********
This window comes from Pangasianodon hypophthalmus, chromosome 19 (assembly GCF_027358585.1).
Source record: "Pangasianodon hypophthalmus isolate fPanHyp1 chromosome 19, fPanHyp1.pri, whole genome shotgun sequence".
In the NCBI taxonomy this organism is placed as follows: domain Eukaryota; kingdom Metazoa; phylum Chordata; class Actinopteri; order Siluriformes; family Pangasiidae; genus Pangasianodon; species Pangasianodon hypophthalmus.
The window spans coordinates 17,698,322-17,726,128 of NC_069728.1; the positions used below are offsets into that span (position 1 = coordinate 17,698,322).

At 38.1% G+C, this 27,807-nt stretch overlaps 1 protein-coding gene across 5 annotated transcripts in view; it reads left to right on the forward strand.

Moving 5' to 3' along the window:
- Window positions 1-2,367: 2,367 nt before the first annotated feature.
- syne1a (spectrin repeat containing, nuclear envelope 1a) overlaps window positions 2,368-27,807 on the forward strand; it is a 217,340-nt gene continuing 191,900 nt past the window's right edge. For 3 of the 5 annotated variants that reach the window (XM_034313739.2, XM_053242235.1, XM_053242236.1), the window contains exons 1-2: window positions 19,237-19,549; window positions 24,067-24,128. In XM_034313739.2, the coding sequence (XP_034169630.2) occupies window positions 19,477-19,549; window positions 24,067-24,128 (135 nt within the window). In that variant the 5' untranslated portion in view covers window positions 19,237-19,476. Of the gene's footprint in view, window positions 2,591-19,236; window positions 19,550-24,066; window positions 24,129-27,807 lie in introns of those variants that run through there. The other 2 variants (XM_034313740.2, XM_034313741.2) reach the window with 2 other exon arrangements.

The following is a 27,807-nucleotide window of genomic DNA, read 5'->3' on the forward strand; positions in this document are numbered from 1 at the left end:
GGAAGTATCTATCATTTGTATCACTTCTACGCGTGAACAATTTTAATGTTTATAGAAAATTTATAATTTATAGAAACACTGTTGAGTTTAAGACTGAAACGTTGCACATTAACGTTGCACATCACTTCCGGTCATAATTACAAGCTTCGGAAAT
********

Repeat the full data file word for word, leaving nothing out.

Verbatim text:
This window comes from Pangasianodon hypophthalmus, chromosome 19 (assembly GCF_027358585.1).
Source record: "Pangasianodon hypophthalmus isolate fPanHyp1 chromosome 19, fPanHyp1.pri, whole genome shotgun sequence".
In the NCBI taxonomy this organism is placed as follows: domain Eukaryota; kingdom Metazoa; phylum Chordata; class Actinopteri; order Siluriformes; family Pangasiidae; genus Pangasianodon; species Pangasianodon hypophthalmus.
The window spans coordinates 17,698,322-17,726,128 of NC_069728.1; the positions used below are offsets into that span (position 1 = coordinate 17,698,322).

At 38.1% G+C, this 27,807-nt stretch overlaps 1 protein-coding gene across 5 annotated transcripts in view; it reads left to right on the forward strand.

Moving 5' to 3' along the window:
- Window positions 1-2,367: 2,367 nt before the first annotated feature.
- syne1a (spectrin repeat containing, nuclear envelope 1a) overlaps window positions 2,368-27,807 on the forward strand; it is a 217,340-nt gene continuing 191,900 nt past the window's right edge. For 3 of the 5 annotated variants that reach the window (XM_034313739.2, XM_053242235.1, XM_053242236.1), the window contains exons 1-2: window positions 19,237-19,549; window positions 24,067-24,128. In XM_034313739.2, the coding sequence (XP_034169630.2) occupies window positions 19,477-19,549; window positions 24,067-24,128 (135 nt within the window). In that variant the 5' untranslated portion in view covers window positions 19,237-19,476. Of the gene's footprint in view, window positions 2,591-19,236; window positions 19,550-24,066; window positions 24,129-27,807 lie in introns of those variants that run through there. The other 2 variants (XM_034313740.2, XM_034313741.2) reach the window with 2 other exon arrangements.

The following is a 27,807-nucleotide window of genomic DNA, read 5'->3' on the forward strand; positions in this document are numbered from 1 at the left end:
GGAAGTATCTATCATTTGTATCACTTCTACGCGTGAACAATTTTAATGTTTATAGAAAATTTATAATTTATAGAAACACTGTTGAGTTTAAGACTGAAACGTTGCACATTAACGTTGCACATCACTTCCGGTCATAATTACAAGCTTCGGAAAT